No two markets are identical. This is true for developed nations, too. However, once multinational corporations attempt to break into emerging markets they quickly discover that the differences are much greater and that the conditions in these markets change more rapidly than in developed nations.
The consumers in these markets do, indeed, have different needs, preferences and taste, which much be considered when developing the product. However, contrary to what many firms believe, the consumers in these markets are incredibly demanding as their spending power is relatively lower and their required functionality is often higher.
“Good” Is Not Good Enough
Dartmouth University’s Vijay Govindarajan, who has extensively studied product development and innovation in emerging markets, found that Western firms would typically develop 3 different product versions in their home market; the top-of-the-line product, which offers the best performance at a premium price; the “better” version, which provides 80% of the performance at only 80% of the price; and the “good” version, which provides 70% of the performance at 70% of the price.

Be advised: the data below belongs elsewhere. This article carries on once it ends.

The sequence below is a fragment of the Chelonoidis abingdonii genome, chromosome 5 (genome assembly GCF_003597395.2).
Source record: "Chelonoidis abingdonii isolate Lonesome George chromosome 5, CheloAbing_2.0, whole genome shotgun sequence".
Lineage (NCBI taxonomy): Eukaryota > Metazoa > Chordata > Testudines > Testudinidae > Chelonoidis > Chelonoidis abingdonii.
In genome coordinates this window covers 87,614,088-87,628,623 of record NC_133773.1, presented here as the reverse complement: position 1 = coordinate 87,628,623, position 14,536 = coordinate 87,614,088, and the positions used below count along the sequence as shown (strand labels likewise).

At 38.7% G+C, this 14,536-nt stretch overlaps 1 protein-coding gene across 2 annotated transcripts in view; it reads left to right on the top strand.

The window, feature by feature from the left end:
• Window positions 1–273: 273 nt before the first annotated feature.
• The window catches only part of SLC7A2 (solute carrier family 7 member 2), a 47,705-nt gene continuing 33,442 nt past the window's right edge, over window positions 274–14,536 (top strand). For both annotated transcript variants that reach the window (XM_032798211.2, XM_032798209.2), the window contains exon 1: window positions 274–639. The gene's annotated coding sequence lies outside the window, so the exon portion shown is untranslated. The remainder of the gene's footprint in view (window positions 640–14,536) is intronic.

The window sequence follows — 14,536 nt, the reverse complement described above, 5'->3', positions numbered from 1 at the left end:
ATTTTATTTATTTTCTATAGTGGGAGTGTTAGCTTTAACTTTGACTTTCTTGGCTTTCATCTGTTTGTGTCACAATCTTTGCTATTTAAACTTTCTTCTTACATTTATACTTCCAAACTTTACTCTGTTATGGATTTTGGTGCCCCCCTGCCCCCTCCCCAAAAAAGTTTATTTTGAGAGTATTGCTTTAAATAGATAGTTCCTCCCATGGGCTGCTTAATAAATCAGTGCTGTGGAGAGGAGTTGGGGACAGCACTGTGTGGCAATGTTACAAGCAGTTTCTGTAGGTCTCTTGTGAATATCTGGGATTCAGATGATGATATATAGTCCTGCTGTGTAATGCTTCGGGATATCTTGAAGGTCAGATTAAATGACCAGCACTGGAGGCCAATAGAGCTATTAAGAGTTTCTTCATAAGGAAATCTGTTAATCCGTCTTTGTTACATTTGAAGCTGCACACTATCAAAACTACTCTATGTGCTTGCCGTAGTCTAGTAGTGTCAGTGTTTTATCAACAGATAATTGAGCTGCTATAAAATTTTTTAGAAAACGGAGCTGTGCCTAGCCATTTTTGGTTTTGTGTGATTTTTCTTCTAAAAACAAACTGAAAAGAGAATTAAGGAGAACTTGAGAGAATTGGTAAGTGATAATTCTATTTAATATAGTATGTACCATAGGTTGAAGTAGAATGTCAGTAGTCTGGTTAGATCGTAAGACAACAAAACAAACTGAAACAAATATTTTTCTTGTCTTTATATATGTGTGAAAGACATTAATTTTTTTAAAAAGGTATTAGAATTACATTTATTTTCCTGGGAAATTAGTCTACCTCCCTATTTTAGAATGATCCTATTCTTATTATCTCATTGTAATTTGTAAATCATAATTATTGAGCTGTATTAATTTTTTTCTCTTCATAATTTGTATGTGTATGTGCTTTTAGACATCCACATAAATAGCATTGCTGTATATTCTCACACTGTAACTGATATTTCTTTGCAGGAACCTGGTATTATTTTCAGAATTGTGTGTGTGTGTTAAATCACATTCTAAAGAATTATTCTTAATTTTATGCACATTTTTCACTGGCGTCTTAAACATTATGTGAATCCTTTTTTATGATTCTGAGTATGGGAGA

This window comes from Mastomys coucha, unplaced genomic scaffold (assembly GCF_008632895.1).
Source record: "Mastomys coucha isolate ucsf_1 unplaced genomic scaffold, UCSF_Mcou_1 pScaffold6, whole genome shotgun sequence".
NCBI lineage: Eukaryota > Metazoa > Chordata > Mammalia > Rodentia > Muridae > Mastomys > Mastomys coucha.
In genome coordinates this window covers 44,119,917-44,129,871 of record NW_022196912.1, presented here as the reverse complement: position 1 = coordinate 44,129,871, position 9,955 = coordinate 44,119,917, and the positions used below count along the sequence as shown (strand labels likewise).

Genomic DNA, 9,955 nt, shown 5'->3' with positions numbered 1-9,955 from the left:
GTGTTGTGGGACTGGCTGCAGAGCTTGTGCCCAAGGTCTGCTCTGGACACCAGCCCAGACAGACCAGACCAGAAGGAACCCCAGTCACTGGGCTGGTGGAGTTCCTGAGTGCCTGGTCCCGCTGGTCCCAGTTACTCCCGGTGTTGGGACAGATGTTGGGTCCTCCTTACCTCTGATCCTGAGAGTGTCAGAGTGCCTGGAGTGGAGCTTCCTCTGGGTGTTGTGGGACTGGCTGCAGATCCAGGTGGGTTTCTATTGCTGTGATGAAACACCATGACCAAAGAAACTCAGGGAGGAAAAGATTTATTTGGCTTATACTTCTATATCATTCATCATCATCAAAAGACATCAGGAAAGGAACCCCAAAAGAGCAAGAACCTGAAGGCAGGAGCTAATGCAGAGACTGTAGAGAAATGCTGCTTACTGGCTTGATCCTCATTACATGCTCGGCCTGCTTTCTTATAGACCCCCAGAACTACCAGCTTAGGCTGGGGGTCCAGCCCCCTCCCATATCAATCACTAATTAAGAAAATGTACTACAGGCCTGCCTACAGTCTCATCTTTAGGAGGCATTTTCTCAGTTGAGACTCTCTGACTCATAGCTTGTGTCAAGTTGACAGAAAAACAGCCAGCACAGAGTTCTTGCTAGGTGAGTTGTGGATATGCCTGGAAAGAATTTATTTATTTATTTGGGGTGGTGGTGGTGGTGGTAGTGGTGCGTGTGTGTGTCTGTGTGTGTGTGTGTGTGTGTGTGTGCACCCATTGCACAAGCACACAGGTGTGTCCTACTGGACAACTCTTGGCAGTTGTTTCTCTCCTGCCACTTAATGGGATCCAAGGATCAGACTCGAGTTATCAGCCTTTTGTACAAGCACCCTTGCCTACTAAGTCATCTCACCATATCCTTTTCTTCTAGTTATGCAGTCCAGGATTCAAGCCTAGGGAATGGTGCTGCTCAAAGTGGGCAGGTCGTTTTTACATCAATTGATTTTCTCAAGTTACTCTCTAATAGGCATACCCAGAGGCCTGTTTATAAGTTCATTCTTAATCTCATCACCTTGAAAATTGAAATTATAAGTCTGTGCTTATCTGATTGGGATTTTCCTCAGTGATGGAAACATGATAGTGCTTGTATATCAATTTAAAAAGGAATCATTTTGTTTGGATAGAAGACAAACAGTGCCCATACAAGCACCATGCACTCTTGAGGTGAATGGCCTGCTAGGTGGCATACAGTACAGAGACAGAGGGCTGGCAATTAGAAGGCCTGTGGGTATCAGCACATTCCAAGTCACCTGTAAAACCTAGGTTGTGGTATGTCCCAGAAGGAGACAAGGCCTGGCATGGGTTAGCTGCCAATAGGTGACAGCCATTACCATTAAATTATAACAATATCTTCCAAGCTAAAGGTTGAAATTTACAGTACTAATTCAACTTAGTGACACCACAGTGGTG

For emerging markets, however, they will launch the “fair” version, which provides 50% performance at 50% of the original price. This is a suboptimal approach that has its roots in the incorrect assumptions that all emerging markets consumers are highly price sensitive and willing to give up functionality for a lower price.
The “fair” version rarely fares well as the upmarket segment, who can actually afford a product that is 50% of Western prices, won’t be willing to compromise the functionality, and moreover, this segment is often driven by cachet and prestige, which is not favoured by the lower price either.
On the other hand, the price conscious consumers who the product is targeted at will not care too much about the Western brand, and prefer a locally produced version from a non-brand manufacturer who can beat the price by a mile.
In many cases, emerging markets consumers will be even more demanding than Western ones. As consumers cannot afford to repair products on a regular basis, there are high expectations for the durability of products in these markets, and for some products also the ability to withstand tough conditions (tools, clothing, etc.) -- so while Western brands are in good standing, they will quickly lose their standing if they cannot deliver the required functionality, durability, and price-level. Essentially, as Govindarajan puts is, multinational corporations must be able to offer 100% functionality at 10% of the price. A slight exaggeration perhaps, but nevertheless not far from the reality where competition from local, cost-efficient manufacturers is fierce.